It seems as though in today's society, we are seeing more and more movies and television shows that are either remakes of long ago films, adaptations from cartoon to live-action, or ideas that look new, but upon further investigation are just wearing a new mask.

In the earlier days of television, we had shows like "Mary Tyler Moore," "Bob Newhart," and "Cheers." Each of these shows inspired spin-offs, and yet somehow they were still different from the original show. Writers were able to come up with enough different situations to keep people interested. The movies were similar: they inspired sequels upon sequels but did not copy other films in content.

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Today's movies and tv shows all seem to be remakes, sequels that come 10 years later, or television shows that just never end.

Current state of movies

In the past ten or so years, the movie industry has seemed to struggle with finding new ideas to put on the big screen. The "Die Hard" movie franchise, which seemed to have ended in the mid-90s with the third movie in the series ("Die Hard with a Vengeance"), came to life again in 2007 with the fourth movie ("Live Free or Die Hard") and then again in 2013 with the fifth movie ("A Good Day to Die Hard"). Similarly, the "#Star Wars" franchise stopped and started multiple times. The first three episodes came between 1977 and 1983. Episodes four - six came out between 1999 and 2005. The newest three episodes started in 2015 and will finish up in 2019.

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Though the writers on "Star Wars" are constantly coming up with new things to show, it is almost as though they had finished and then ten years later they decided to write something new. These aren't horrible ideas, it just seems rather odd to wait so long for new content to be shown.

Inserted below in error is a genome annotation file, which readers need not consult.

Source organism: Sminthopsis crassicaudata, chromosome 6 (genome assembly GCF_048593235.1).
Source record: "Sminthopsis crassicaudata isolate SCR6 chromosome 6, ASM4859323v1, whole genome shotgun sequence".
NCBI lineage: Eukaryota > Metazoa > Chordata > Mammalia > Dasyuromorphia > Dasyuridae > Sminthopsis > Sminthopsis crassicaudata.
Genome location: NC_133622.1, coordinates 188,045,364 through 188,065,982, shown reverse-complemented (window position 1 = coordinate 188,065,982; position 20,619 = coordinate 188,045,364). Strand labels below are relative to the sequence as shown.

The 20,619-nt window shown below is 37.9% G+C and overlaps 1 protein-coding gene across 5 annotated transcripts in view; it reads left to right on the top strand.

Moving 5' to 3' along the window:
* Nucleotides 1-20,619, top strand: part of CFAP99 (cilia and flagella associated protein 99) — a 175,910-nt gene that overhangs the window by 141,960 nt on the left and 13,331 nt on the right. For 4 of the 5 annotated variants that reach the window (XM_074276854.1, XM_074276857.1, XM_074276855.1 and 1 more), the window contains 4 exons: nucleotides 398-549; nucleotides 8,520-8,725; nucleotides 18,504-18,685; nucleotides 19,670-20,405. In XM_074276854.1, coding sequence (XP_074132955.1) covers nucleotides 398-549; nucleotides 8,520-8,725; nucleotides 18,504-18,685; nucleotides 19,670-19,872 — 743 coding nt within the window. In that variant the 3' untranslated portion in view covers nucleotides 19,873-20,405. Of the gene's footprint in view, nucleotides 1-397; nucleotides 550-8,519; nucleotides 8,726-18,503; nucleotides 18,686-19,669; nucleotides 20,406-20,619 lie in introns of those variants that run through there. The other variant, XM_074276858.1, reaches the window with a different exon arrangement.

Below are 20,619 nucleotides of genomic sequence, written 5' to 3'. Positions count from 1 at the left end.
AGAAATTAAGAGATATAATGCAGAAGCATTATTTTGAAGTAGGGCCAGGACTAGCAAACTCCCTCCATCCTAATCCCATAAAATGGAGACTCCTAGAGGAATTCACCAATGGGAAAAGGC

Then, there's the problem of recreating movies from old ones. There have been numerous Disney movies that have been adapted to live-action in the past ten years: "Alice in Wonderland," "The Jungle Book," "101 Dalmatians," "Beauty and the Beast," "Cinderella," and soon there will be a live-action version of "The Lion King." These have been such controversial films; many people have expressed their concerns over changing a classic cartoon movie into a live-action. Despite the concerns, these movies have come out on top and made millions upon millions of dollars. While it's great to have these movies resurface for the younger generations to see (and for the older generations to be nostalgic for), it is as though they had no new ideas for movies, so they took and old one and tried to improve upon it.

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Then you have actual remakes: "Ocean's Eleven," remake of the 1960 version with Frank Sinatra and Dean Martin; "The Longest Yard," remake of the 1974 version with Burt Reynolds; "The Magnificent Seven," remake of the 1960 version with Yul Brenner and Steve McQueen; "Carrie," remake of the 1976 version with Sissy Spacek; and most recently "IT," remake of the 1990 version with Richard Thomas. Each of the original movies were good in their own right, but apparently, someone thought they needed some updating - thus creating the same movie over again with their own vision.